I have said to homeowners after the fact, you can put all the energy upgrades you want in the house. If you don’t pay attention to the structure, the shell of the home, you are just wasting energy more efficiently! We need to seal the home up.
Back that nagging question about living in a tight home. It has been long documented that if you have a tight home there is a separate set of issues that need to be addressed. In certain instances a tight home can make indoor air quality suffer. That could mean in ways of indoor air pollutants, off gassing of products, moisture is a big contributor. To deal with these pollutants, we need to ventilate. There are three means to do this; some are more costly than others. And likewise some are more effective than others.
1. Supply only strategy is when you have an inlet in to the return plenum prior to the filter from the outside. It must have a damper. In the mid-Atlantic area this is not recommended. It doesn’t get the pollutants out and it dumps a small amount of 100% unconditioned air into the system.
2. Exhaust only strategy is a preferred method often utilizing upgraded bath fans. They are programmable and can run continuously at a small amount from the bathroom, usually the point source for the moisture contamination. Broan Nutone have some great fans for a reasonable price depending on the features you get. Some of the basic silent fans are about $145 and up. Again remember you are building a tight efficient home at this point, ventilation is needed, this will take care of the off gassing of materials and vent excess moisture and help insure it is a safe place.
3. Lastly is the “Cadillac” strategy of an Energy Recovery Ventilator (EVR) or a Heat Recovery Ventilator (HRV). These are units that sit adjacent to the heating unit and draw a small amount of fresh air from the outside and inside at the same time. The air is exhausted through a heat exchanger where it tempers the incoming air. The efficiency of these can be in the 70% range. As you can imagine these units are costly, often $2000 and up installed. The advantage is that they draw air from all points of the house, not just a point source like a bathroom and they do not waste as much energy. The differences between an HRV and an EVR are subtle but important and deal with moisture and each are better suited to specific climates. One is better in far northern climates than the other. An HVAC professional can help with choosing the one for your buildings.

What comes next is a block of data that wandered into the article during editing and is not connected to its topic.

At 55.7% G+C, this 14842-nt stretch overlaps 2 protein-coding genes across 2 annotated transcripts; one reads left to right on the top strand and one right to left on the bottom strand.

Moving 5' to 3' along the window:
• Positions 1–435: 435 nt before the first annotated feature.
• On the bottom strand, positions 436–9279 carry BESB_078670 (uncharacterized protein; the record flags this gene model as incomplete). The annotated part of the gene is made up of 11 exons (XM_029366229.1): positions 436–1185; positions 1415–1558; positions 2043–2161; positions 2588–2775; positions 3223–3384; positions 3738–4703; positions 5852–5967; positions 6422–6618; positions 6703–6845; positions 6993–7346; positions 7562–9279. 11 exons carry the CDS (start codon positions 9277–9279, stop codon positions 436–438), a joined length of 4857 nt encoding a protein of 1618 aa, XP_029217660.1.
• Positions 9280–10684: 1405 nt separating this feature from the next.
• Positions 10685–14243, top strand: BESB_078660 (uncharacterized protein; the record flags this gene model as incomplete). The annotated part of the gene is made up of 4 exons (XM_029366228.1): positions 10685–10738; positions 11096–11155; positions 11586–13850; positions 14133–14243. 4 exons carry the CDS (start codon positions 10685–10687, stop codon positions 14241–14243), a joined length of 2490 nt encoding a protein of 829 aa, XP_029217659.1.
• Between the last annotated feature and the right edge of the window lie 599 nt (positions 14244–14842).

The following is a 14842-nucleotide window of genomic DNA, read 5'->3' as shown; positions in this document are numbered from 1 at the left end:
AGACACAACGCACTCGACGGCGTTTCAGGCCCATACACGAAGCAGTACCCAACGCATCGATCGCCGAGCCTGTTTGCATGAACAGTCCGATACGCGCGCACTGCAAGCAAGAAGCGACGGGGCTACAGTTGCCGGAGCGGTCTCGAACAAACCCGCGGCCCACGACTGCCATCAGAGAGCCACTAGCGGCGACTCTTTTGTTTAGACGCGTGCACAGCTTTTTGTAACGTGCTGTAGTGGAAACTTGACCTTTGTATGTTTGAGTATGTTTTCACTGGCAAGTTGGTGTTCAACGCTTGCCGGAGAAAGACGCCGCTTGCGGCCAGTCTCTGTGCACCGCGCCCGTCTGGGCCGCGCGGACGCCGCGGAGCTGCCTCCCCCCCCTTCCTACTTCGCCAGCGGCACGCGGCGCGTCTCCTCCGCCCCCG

Some of these strategies and practices you may currently use. Perhaps some are not standard for you. . However there are incentive programs in PA that offer consulting and guidance as a resource for you, the builder. There is the Penn Residential Energy Codes Initiative* . Which provides an opportunity for a free limited ResNet HERS Rating* for those that have not been introduced to the HERS System. You can have a complimentary Rating that identifies ways that you can improve your homes. Then it can provide factual information on operating costs as well as much more information about the performance of the house. It includes complimentary site visits and testing as well.

For those that are familiar with a HERS rating, the utility providers in PA have programs designed to account for the increased energy savings you have built into your homes as compared to a Code Built home. A Rating is performed and the energy savings are calculated in KWH. Depending on the utility, you can get $0.10 per kwh with First Energy*, and $0.30 per khw with PPL*. But you will need a Rater to certify it. All electric homes are best suited for these programs. Geothermal homes should strongly consider these programs as well. Rebates can reach $2000 in some cases.
Stay tuned for more How To in the next issue.

*Check these sites for more information;
American Council for Energy Efficient Economy  http://aceee.org/portal/national-policy/international-scorecard
Penn Residential Energy Codes   http://pennenergycodes.com/
ResNet HERS Rating System  http://www.resnet.us/energy-rating
First Energy New Homes Program,  http://www.energysavepa-newhomes.com/
PPL New Homes  https://www.pplelectric.com/save-energy-and-money/all-rebates-and-discounts/residential/new-home-construction.aspx

For more information contact a Rater today.

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“Are we Missing something?”